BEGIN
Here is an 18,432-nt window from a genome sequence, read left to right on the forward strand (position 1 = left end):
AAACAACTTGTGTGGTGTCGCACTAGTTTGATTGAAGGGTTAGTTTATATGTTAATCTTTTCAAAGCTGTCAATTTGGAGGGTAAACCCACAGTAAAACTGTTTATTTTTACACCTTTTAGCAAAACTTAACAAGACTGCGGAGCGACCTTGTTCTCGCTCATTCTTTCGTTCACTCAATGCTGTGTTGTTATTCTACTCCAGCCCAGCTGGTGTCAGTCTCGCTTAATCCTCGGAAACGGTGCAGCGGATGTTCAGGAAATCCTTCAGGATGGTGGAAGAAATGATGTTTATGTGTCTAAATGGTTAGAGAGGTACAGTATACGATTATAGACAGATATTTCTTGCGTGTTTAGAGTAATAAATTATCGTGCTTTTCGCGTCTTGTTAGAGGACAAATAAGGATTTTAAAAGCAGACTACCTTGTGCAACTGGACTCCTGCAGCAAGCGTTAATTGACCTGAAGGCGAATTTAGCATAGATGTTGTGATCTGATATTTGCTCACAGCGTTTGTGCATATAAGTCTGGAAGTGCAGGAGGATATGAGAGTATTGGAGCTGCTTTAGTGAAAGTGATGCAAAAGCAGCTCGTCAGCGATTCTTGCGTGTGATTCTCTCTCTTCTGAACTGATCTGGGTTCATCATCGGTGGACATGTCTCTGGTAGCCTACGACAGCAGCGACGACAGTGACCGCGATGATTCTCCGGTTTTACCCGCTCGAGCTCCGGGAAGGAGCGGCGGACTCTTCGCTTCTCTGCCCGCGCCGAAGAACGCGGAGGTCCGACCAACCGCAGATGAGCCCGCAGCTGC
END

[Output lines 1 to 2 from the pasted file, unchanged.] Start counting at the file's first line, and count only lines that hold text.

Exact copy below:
Here is an 18,432-nt window from a genome sequence, read left to right on the forward strand (position 1 = left end):
AAACAACTTGTGTGGTGTCGCACTAGTTTGATTGAAGGGTTAGTTTATATGTTAATCTTTTCAAAGCTGTCAATTTGGAGGGTAAACCCACAGTAAAACTGTTTATTTTTACACCTTTTAGCAAAACTTAACAAGACTGCGGAGCGACCTTGTTCTCGCTCATTCTTTCGTTCACTCAATGCTGTGTTGTTATTCTACTCCAGCCCAGCTGGTGTCAGTCTCGCTTAATCCTCGGAAACGGTGCAGCGGATGTTCAGGAAATCCTTCAGGATGGTGGAAGAAATGATGTTTATGTGTCTAAATGGTTAGAGAGGTACAGTATACGATTATAGACAGATATTTCTTGCGTGTTTAGAGTAATAAATTATCGTGCTTTTCGCGTCTTGTTAGAGGACAAATAAGGATTTTAAAAGCAGACTACCTTGTGCAACTGGACTCCTGCAGCAAGCGTTAATTGACCTGAAGGCGAATTTAGCATAGATGTTGTGATCTGATATTTGCTCACAGCGTTTGTGCATATAAGTCTGGAAGTGCAGGAGGATATGAGAGTATTGGAGCTGCTTTAGTGAAAGTGATGCAAAAGCAGCTCGTCAGCGATTCTTGCGTGTGATTCTCTCTCTTCTGAACTGATCTGGGTTCATCATCGGTGGACATGTCTCTGGTAGCCTACGACAGCAGCGACGACAGTGACCGCGATGATTCTCCGGTTTTACCCGCTCGAGCTCCGGGAAGGAGCGGCGGACTCTTCGCTTCTCTGCCCGCGCCGAAGAACGCGGAGGTCCGACCAACCGCAGATGAGCCCGCAGCTGC